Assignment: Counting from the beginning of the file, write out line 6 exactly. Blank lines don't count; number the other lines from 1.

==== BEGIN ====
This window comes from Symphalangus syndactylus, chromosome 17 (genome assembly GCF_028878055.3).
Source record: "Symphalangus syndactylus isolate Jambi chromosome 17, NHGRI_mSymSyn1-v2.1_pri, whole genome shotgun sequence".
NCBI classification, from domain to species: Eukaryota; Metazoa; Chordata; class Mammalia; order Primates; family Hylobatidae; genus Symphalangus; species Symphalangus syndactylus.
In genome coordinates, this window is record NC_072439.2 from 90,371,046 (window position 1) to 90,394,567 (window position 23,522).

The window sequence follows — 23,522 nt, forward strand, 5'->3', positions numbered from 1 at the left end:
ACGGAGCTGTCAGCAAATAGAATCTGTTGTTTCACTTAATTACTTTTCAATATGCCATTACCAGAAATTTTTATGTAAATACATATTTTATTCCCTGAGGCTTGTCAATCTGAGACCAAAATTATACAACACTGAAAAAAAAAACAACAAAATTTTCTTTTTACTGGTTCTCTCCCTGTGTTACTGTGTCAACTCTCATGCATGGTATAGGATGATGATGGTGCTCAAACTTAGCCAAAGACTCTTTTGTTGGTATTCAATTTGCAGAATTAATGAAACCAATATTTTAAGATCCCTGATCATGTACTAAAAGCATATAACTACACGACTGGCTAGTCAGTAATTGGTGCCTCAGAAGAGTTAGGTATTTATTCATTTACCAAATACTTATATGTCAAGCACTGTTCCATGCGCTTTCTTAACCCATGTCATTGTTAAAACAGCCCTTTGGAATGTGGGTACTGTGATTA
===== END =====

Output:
ACGGAGCTGTCAGCAAATAGAATCTGTTGTTTCACTTAATTACTTTTCAATATGCCATTACCAGAAATTTTTATGTAAATACATATTTTATTCCCTGAGGCTTGTCAATCTGAGACCAAAATTATACAACACTGAAAAAAAAAACAACAAAATTTTCTTTTTACTGGTTCTCTCCCTGTGTTACTGTGTCAACTCTCATGCATGGTATAGGATGATGATGGTGCTCAAACTTAGCCAAAGACTCTTTTGTTGGTATTCAATTTGCAGAATTAATGAAACCAATATTTTAAGATCCCTGATCATGTACTAAAAGCATATAACTACACGACTGGCTAGTCAGTAATTGGTGCCTCAGAAGAGTTAGGTATTTATTCATTTACCAAATACTTATATGTCAAGCACTGTTCCATGCGCTTTCTTAACCCATGTCATTGTTAAAACAGCCCTTTGGAATGTGGGTACTGTGATTA